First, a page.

Today many government agencies, private corporations, and nonprofit organizations have “diversity policies,” which may entail “sensitivity training” for employees — usually to impress on them that homosexual activity is above any kind of criticism — or donation of funds for “gay pride” parades and similar enterprises. Although the law does not permit employers to extract any kind of “loyalty oath to diversity” from their employees, it always seems possible for banks, universities, insurance companies, or charities to find “other reasons” to fire Christian, Jewish, or Muslim employees who cannot embrace the employer’s vision of diversity.

The homosexual website “Good as You,” commenting on the Hartman case, drew a line in the sand:

“[I]n the world where anti-gay is ‘pro-family’ and marriage is involved in some sort of crazy scary war, ‘not celebrating homosexuality’ means unapologetically demonizing and stigmatizing those who embrace a society where equality and acceptance are the name of the game.”[1]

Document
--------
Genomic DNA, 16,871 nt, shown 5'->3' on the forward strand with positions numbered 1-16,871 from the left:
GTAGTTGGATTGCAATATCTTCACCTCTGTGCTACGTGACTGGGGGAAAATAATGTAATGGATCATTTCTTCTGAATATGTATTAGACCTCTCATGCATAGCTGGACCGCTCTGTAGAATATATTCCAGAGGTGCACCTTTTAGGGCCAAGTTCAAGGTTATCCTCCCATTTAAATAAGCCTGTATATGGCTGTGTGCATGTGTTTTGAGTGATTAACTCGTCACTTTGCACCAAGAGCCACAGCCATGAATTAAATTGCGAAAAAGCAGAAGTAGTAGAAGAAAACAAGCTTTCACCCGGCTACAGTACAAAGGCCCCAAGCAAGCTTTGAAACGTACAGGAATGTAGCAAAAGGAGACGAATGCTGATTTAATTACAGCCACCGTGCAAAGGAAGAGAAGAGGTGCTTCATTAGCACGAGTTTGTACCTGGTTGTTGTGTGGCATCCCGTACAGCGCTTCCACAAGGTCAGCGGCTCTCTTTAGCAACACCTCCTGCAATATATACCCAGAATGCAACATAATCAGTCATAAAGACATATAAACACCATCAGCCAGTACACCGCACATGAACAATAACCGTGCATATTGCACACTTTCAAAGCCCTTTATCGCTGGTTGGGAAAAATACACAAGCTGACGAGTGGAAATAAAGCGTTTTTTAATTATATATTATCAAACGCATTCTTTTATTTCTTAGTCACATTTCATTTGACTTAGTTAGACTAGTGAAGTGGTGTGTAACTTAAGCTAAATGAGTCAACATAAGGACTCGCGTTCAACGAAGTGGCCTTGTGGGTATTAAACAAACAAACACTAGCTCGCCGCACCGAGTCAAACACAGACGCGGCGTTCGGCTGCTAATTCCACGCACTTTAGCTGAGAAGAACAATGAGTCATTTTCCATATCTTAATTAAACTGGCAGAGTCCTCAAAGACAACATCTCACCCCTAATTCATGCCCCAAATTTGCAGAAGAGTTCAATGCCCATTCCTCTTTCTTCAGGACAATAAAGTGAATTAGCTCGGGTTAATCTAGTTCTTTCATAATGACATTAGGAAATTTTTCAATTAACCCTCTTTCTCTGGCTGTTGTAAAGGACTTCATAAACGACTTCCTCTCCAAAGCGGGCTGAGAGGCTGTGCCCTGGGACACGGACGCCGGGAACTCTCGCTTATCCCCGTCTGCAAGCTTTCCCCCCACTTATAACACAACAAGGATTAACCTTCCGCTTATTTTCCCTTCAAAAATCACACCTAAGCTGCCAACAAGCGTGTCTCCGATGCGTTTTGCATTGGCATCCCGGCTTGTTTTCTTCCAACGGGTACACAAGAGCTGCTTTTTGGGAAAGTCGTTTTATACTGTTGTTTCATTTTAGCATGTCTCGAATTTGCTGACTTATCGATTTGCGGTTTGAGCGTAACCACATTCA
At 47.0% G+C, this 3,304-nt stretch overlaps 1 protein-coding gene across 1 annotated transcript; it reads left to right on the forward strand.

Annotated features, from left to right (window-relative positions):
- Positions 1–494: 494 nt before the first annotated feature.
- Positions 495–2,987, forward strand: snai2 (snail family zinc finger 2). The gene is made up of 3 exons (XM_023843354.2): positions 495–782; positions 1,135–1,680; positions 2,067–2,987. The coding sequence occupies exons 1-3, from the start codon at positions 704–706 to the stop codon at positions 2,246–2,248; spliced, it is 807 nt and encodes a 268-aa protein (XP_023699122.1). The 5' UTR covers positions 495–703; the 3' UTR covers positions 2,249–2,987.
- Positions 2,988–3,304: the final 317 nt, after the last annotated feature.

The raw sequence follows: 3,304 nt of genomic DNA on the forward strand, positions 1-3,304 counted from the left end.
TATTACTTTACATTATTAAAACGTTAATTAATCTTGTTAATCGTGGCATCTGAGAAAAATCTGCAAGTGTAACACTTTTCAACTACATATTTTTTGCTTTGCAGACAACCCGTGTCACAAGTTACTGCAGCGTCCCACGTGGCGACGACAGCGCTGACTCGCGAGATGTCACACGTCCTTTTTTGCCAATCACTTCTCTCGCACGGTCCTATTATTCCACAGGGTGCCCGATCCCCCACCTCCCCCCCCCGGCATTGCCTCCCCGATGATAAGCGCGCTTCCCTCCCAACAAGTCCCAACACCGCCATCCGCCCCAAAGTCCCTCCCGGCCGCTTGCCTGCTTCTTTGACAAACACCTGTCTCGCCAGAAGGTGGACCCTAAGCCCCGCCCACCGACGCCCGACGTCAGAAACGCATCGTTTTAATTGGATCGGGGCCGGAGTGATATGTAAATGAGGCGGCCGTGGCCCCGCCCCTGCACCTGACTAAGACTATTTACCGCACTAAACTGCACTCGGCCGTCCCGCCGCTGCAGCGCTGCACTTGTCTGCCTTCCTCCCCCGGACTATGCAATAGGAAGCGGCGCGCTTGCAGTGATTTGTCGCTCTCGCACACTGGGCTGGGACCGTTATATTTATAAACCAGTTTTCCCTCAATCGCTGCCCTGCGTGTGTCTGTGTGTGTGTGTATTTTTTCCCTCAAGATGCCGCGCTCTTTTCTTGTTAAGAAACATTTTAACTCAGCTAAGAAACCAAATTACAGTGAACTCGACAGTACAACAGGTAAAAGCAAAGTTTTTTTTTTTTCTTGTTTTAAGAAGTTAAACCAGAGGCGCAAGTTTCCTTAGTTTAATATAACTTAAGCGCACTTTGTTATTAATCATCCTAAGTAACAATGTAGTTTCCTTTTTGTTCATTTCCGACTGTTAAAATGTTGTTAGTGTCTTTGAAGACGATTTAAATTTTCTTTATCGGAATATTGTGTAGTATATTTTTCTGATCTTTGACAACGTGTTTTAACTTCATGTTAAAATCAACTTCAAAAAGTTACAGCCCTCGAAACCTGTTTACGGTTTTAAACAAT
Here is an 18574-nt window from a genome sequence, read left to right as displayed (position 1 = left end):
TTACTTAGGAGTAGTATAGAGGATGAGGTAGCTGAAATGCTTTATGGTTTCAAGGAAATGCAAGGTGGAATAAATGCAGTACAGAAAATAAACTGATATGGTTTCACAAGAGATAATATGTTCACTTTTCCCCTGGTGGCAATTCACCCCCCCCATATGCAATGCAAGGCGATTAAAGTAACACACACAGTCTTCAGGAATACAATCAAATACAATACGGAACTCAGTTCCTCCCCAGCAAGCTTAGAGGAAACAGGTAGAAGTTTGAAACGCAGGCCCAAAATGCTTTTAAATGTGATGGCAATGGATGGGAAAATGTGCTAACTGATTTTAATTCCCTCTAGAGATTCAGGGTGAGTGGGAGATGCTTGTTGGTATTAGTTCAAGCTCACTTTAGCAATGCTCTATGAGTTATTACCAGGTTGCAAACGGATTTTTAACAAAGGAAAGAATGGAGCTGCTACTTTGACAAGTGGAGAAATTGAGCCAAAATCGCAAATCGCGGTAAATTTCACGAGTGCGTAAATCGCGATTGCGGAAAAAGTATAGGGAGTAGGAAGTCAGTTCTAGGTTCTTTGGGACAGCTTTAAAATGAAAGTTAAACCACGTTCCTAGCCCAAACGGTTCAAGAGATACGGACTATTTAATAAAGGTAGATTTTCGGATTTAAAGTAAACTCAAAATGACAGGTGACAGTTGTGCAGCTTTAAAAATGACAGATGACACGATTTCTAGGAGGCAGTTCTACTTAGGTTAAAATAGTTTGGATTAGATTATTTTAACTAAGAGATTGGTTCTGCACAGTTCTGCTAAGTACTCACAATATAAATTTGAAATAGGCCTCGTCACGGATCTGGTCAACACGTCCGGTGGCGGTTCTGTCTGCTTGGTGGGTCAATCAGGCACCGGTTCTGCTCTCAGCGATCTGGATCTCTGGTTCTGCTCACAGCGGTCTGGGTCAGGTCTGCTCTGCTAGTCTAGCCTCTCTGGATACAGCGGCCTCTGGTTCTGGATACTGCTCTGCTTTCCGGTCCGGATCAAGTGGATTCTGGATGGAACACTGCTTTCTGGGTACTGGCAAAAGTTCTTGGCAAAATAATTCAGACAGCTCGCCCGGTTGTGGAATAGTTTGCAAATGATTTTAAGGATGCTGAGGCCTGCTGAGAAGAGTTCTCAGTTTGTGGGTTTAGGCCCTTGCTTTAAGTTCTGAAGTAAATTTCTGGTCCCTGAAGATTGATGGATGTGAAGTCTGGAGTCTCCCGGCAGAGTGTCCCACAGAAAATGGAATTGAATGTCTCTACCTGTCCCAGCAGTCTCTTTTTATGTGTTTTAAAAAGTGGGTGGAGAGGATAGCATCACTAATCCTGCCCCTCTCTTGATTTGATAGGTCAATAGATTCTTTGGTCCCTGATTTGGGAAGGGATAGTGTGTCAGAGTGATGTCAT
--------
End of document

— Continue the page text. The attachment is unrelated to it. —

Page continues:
In other words, there is no middle ground. Either you celebrate the homosexual lifestyle, or you’re nothing but a hate-filled bigot. It doesn’t seem as if the Red Cross’s aspiration to “impartiality” has any grounding in the real world. But Chalcedon has never admitted that “neutrality” in matters of religion can ever be achieved.

“I’m going the distance on this,” Michael Hartman said. “I’m not going to let the Red Cross attack my reputation. My parents were both U.S. Marines in World War II. They put their lives on the line — and they certainly didn’t do it to promote homosexuality.”

For more details of this case, see, Concerned Women for America.

Lee Duigon
  • Lee Duigon

Lee is the author of the Bell Mountain Series of novels and a contributing editor for our Faith for All of Life magazine. Lee provides commentary on cultural trends and relevant issues to Christians, along with providing cogent book and media reviews.

Lee has his own blog at